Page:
NASHVILLE SKYLINEAnother Brick in the Wall: Nashville's Battery Studios, part of the Zomba music empire, closed its doors in early April-another casualty of Nashville's 5/01/2000 8:00 AM Eastern
Another Brick in the Wall: Nashville's Battery Studios, part of the Zomba music empire, closed its doors in early April-another casualty of Nashville's increasingly tight studio and music production market. The facility opened in July 1992, and its initial sessions included Mutt Lange, a Zomba writer, who was producing a record for his first wife, the decidedly un-Shania-like Stevie Lange.
Studio manager Lee Groitzsch, who had been with the facility from its beginning, attributes the closure to many of the same factors that have led to other studio closings in Music City in the last several years: the decline of country music's sales and market share, an overbuilt studio base and its subsequent rate-cutting, and Nashville's inability to consistently attract non-country recording artists to more than a handful of studios. In addition, Groitzsch says, the facility's overhead suffered when it bought two vintage Neve 8060 consoles, modified them and joined them into a single large console two years ago. That fact alone underscores the tenuous cash-flow situation at many facilities, agrees Groitzsch: "It's not that it was a lot of extra money a month. But it was enough to be a burden under these sorts of economic conditions."
Groitzsch also notes that the trend toward producer-owned studios in Nashville is accelerating. "Three producers and one engineer who were all regular clients [at Battery] have now all opened their own studios," he says.
Zomba still operates three other Battery recording facilities, in London, New York City and Chicago. In addition, Zomba continues to expand its corporate activities in Nashville, where it has taken a significant position in the Christian music market. During the last few years, it has acquired ownership stakes in several Christian labels, including Reunion, Brentwood and Benson Records. However, Groitzsch says that Zomba wanted the recording studio to operate autonomously and did not actively steer Christian recording artists and producers-a market that historically has recorded in small or personal studios commensurate with its relatively low budgets-toward Battery on a regular basis. "They didn't want to lay an edict down that you had to record at Battery," Groitzsch says.
Zomba also will continue to operate the Nashville location of its equipment rental company, Dreamhire, in the Battery building. Dreamhire will expand upstairs into the space that the studio occupied, making room for an expansion of Zomba's music publishing company, which also is in the same building. The present control room will be converted into a Pro Tools/RADAR II suite, allowing Dreamhire to provide services such as editing, transfers and formatting.
Battery's extended Neve console was reportedly sold to artist/producer Ricky Skaggs, who has a personal studio in nearby Hendersonville. Groitzsch says he did not have plans for his own immediate future but says he would prefer to stay in the studio business in some capacity.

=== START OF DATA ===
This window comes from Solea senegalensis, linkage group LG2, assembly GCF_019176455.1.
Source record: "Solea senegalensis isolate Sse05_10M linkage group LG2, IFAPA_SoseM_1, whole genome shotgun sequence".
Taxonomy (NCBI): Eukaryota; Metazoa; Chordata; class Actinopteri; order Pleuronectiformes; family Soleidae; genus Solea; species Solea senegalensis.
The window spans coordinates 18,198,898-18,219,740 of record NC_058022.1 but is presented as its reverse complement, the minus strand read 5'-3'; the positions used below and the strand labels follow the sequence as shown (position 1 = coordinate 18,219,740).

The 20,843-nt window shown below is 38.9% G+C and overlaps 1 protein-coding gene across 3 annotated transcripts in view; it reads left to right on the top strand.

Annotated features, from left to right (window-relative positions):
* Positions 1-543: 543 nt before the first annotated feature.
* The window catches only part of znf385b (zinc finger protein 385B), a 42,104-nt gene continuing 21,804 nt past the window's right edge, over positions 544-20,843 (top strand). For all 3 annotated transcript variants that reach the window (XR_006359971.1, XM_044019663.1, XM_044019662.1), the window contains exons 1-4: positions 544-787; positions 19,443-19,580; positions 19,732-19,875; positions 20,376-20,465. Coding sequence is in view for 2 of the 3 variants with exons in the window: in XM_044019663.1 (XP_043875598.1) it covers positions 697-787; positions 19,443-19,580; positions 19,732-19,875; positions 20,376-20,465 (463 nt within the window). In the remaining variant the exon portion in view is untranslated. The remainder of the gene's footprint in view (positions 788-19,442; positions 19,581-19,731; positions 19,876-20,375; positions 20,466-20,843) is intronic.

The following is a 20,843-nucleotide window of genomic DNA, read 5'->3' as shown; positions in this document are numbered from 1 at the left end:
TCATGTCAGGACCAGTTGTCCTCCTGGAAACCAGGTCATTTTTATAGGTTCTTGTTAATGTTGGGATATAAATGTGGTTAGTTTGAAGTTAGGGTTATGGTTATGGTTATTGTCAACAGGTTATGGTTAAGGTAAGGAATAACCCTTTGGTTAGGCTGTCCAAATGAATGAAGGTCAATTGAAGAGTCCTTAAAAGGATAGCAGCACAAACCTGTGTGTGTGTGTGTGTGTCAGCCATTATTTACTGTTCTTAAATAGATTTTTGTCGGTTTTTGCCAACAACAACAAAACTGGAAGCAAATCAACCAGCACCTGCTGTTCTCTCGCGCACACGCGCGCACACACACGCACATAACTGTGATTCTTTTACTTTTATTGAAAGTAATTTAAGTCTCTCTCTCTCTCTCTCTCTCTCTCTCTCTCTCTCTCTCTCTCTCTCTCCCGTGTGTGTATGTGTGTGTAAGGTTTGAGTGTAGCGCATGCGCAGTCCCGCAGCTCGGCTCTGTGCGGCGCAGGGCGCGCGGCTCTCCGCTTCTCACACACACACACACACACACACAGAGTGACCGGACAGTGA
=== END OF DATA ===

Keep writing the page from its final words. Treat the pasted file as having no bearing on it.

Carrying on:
Nashville studios continue to consolidate. But bucking the trend, Recording Arts owner Carl Tatz and Emerald Studios owner Dale Moore have failed to come to terms on a buyout of Recording Arts' assets, which include one of the few SSL G Plus consoles in Nashville. Emerald has been on a year-and-half-long acquisition tear through Nashville, acquiring Masterfonics, among other properties, and Tatz says Moore had approached him about the possibility of purchasing Recording Arts' equipment complement. The final offer that Emerald made, however, was "just not in the ballpark for what the studio is worth," says Tatz, stressing that Recording Arts would continue operations as usual, although he is open to options regarding the long-term future of the business.
Moore says that had he and Tatz struck an agreement, Recording Arts' G Plus would have been moved into The Parlor, a studio joint venture-announced in this column several months ago-between Emerald and Nashville publishing company Best Built Songs.
In any case, Emerald is making modifications in other areas. Moore says the facility is expanding its 2-year-old broadcast division to include Webcasting and content development, and Emerald has installed a Euphonix System 5 digital console in the Mix Room in Emerald Building Two, the former main Masterfonics building. The new digital console will replace the room's SSL E Series board, which is fitted with the only major-facility installation of the DISQ system digital core, AT&T's short-lived venture into professional audio technology. The Mix Room will get interior design treatment, and near-field surround monitoring will be installed, but there will be no significant acoustical renovation of the studio, Moore says: "It's been one of the most popular mixing studios in the country for years, so it wouldn't be a good idea to mess with that."